Thursday will mark the 45th anniversary of the Rev. Martin Luther King Jr.’s death, an event that shocked the nation when the civil rights leader was felled by an assassin’s bullet.
Moments before the single shot rang out, King had leaned over the balcony of Memphis’ Lorraine Motel and made what would be his final request to Ben Branch, director of the Operation Breadbasket Orchestra and Choir.
“Ben, make sure you play ‘Precious Lord, Take My Hand’ for me tonight,” he said. “Play it real pretty.”
Branch didn’t play the song (officially named “Take My Hand, Precious Lord”) that night for King or the packed crowd waiting to hear him at a rally in support of the city’s striking sanitation workers.
Mahalia Jackson would sing it for him on the campus of Morehouse College at a memorial following King’s funeral at his beloved Ebenezer Baptist Church in Atlanta.
That song, one of my mother’s favorites — and one I can’t hear without becoming teary-eyed — has been a staple in the black church almost from the day it was written more than eight decades ago by Thomas A. Dorsey, “the father of gospel music.” Its 80th anniversary was marked this month with a special program at the University of Michigan Dearborn.
Many people believe it is much older than that, comparable to “Amazing Grace,” and with an equally moving back story.
I’ve seen movies set in the 1800s where someone sings those stirring lyrics, and I always cringe because I know Dorsey, a blues pianist who penned some of gospel’s most memorable tunes, wrote “Precious Lord” in 1932.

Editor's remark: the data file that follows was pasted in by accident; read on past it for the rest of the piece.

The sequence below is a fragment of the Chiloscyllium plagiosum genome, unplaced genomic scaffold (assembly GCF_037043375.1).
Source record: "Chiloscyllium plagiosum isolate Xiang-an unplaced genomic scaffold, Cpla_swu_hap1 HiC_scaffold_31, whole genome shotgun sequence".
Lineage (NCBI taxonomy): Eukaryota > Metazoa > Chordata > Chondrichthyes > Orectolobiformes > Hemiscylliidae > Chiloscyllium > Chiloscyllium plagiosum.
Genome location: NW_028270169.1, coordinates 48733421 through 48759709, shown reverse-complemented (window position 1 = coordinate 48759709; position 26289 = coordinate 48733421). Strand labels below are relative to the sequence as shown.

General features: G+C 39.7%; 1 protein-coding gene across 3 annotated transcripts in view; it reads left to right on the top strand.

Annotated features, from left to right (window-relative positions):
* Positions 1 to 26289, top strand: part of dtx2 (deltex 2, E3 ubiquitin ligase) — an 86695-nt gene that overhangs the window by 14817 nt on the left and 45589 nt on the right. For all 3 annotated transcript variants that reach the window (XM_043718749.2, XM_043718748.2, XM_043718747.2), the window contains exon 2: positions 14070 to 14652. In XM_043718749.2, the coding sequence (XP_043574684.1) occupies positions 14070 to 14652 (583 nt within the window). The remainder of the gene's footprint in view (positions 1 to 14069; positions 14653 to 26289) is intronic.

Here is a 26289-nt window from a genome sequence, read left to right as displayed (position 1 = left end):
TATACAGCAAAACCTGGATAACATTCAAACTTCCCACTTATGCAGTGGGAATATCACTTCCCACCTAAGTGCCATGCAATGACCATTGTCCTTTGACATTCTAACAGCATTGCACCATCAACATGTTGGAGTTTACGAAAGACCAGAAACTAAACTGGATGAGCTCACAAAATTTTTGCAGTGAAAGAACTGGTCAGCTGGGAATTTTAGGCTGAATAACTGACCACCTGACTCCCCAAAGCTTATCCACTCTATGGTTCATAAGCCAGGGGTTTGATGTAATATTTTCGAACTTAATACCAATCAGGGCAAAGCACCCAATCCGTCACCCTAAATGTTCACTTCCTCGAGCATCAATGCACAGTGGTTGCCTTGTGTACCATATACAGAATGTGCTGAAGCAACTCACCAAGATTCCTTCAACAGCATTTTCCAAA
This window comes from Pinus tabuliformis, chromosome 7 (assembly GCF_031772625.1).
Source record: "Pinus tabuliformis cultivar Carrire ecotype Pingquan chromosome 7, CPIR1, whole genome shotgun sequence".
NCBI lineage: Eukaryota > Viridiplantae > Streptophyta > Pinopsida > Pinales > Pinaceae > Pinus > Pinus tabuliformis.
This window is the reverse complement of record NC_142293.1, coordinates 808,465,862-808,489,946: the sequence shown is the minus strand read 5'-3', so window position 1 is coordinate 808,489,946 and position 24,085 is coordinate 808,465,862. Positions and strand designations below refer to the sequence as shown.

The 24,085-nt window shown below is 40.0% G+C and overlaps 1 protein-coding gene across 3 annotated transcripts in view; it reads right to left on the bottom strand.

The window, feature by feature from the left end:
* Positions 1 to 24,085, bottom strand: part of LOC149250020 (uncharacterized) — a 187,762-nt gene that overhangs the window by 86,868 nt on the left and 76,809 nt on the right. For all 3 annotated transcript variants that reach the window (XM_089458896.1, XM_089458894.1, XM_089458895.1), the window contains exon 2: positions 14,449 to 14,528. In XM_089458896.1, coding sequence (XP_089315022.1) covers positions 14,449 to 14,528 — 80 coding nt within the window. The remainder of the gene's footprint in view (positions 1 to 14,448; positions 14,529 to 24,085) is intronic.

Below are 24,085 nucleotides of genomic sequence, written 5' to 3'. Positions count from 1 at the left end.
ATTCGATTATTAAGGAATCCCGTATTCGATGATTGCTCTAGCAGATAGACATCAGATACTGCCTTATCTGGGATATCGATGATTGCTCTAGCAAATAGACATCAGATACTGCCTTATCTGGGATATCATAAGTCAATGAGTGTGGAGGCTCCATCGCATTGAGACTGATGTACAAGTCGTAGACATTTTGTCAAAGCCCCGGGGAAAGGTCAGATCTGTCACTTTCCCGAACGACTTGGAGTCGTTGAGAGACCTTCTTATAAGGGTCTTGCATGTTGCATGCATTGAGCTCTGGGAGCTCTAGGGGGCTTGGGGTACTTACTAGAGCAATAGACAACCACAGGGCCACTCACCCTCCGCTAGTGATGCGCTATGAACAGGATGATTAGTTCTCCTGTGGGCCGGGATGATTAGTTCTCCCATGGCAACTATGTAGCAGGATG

In the documentary film “Say Amen, Somebody,” Dorsey talked about the tragedy that led to the soul-stirring words that have been sung by some of the world’s greatest talents, including Aretha Franklin at Mahalia’s funeral; Leontyne Price at President Lyndon Johnson’s state funeral; Elvis Presley; Merle Haggard; and Tennessee Ernie Ford.
Dorsey was in St. Louis organizing another choir when he received a telegram about his pregnant wife home in Chicago.
“I almost fell out,” he said. “It said, ‘Hurry home. Your wife just died.’”
He rushed home to find what he couldn’t believe: His wife, Nettie, had died giving birth to a boy.
“The baby was still alive, but in the next two days the baby died,” Dorsey said. “And what should I do then and there?”
For days, he was lost in his grief, calling on God to try to understand what had happened to him. Then came those now-famous words:
“Precious Lord, take my hand
“Lead me on, let me stand
“I am tired, I am weak, I am worn ...”
Many people become emotional just hearing the introduction to the song, or when an instrumental version is played by the likes of two Fort Worth virtuosos — saxophonist Vernard Johnson or organist Mark Davis.
Dorsey wrote scores of songs that would become gospel hits, such as “It’s a Highway to Heaven,” “Old Ship of Zion,” “The Lord Will Make a Way Somehow,” “God Be with You,” “I Got Heaven in My View” and “Everyday Will be Sunday.”
But his signature piece will always be “Precious Lord,” the one that has been translated into almost 40 languages and will live long after him.
Dorsey died in 1993 at age 93.
The second verse was Mama’s favorite:
“When my way grows drear
“Precious Lord linger near
“When my life is almost gone
“Hear my cry, hear my call
“Hold my hand lest I fall
“Take my hand precious Lord, lead me home.”
This coming week, I will be thinking a lot about King and what he meant to America and to me personally.
But I’ll also be thinking of Dorsey and all the gifts he left us.
Bob Ray Sanders is a columnist for the Fort Worth Star-Telegram. Readers may write to him at: 400 W. Seventh St., Fort Worth, Texas 76102, or via email at firstname.lastname@example.org.